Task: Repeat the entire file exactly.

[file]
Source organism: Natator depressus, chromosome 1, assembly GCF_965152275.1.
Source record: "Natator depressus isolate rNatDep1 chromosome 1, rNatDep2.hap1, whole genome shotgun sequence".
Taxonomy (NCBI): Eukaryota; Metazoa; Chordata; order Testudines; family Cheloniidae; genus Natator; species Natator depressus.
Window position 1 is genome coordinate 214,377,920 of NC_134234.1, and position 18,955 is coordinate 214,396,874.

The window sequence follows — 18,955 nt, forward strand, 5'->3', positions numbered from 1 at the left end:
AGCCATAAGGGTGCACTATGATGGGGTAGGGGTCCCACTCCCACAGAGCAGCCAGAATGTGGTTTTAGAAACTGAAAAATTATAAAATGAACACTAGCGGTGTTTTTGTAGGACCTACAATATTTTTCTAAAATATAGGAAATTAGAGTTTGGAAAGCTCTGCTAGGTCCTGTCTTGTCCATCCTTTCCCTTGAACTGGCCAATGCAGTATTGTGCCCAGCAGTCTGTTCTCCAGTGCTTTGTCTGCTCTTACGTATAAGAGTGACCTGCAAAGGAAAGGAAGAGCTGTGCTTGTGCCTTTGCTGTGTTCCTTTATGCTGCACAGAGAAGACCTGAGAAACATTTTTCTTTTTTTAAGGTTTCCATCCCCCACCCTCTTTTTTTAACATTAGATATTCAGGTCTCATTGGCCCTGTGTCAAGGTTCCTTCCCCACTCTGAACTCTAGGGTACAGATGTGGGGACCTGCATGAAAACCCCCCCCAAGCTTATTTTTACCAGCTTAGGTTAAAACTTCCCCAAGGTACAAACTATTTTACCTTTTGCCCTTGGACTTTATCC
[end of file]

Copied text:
Source organism: Natator depressus, chromosome 1, assembly GCF_965152275.1.
Source record: "Natator depressus isolate rNatDep1 chromosome 1, rNatDep2.hap1, whole genome shotgun sequence".
Taxonomy (NCBI): Eukaryota; Metazoa; Chordata; order Testudines; family Cheloniidae; genus Natator; species Natator depressus.
Window position 1 is genome coordinate 214,377,920 of NC_134234.1, and position 18,955 is coordinate 214,396,874.

The window sequence follows — 18,955 nt, forward strand, 5'->3', positions numbered from 1 at the left end:
AGCCATAAGGGTGCACTATGATGGGGTAGGGGTCCCACTCCCACAGAGCAGCCAGAATGTGGTTTTAGAAACTGAAAAATTATAAAATGAACACTAGCGGTGTTTTTGTAGGACCTACAATATTTTTCTAAAATATAGGAAATTAGAGTTTGGAAAGCTCTGCTAGGTCCTGTCTTGTCCATCCTTTCCCTTGAACTGGCCAATGCAGTATTGTGCCCAGCAGTCTGTTCTCCAGTGCTTTGTCTGCTCTTACGTATAAGAGTGACCTGCAAAGGAAAGGAAGAGCTGTGCTTGTGCCTTTGCTGTGTTCCTTTATGCTGCACAGAGAAGACCTGAGAAACATTTTTCTTTTTTTAAGGTTTCCATCCCCCACCCTCTTTTTTTAACATTAGATATTCAGGTCTCATTGGCCCTGTGTCAAGGTTCCTTCCCCACTCTGAACTCTAGGGTACAGATGTGGGGACCTGCATGAAAACCCCCCCCAAGCTTATTTTTACCAGCTTAGGTTAAAACTTCCCCAAGGTACAAACTATTTTACCTTTTGCCCTTGGACTTTATCC